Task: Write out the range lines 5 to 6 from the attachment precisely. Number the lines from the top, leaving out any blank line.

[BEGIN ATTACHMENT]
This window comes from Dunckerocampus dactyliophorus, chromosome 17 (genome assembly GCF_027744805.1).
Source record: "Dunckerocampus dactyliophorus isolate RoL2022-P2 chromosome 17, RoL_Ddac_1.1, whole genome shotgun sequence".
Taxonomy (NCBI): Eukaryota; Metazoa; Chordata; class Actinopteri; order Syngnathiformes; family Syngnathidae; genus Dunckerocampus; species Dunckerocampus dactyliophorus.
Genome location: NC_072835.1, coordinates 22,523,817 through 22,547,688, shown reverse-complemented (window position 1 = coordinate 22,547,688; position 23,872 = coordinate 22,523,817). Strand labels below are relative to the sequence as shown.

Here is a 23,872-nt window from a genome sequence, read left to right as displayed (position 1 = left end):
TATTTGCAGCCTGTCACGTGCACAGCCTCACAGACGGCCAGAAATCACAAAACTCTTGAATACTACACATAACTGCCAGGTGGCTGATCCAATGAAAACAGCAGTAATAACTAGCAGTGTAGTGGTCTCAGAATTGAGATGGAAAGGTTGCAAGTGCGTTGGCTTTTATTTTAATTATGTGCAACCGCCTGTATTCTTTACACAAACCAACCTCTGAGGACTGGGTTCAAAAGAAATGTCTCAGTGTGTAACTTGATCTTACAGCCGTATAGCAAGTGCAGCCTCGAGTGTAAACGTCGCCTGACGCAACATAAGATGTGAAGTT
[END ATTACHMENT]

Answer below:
Here is a 23,872-nt window from a genome sequence, read left to right as displayed (position 1 = left end):
TATTTGCAGCCTGTCACGTGCACAGCCTCACAGACGGCCAGAAATCACAAAACTCTTGAATACTACACATAACTGCCAGGTGGCTGATCCAATGAAAACAGCAGTAATAACTAGCAGTGTAGTGGTCTCAGAATTGAGATGGAAAGGTTGCAAGTGCGTTGGCTTTTATTTTAATTATGTGCAACCGCCTGTATTCTTTACACAAACCAACCTCTGAGGACTGGGTTCAAAAGAAATGTCTCAGTGTGTAACTTGATCTTACAGCCGTATAGCAAGTGCAGCCTCGAGTGTAAACGTCGCCTGACGCAACATAAGATGTGAAGTT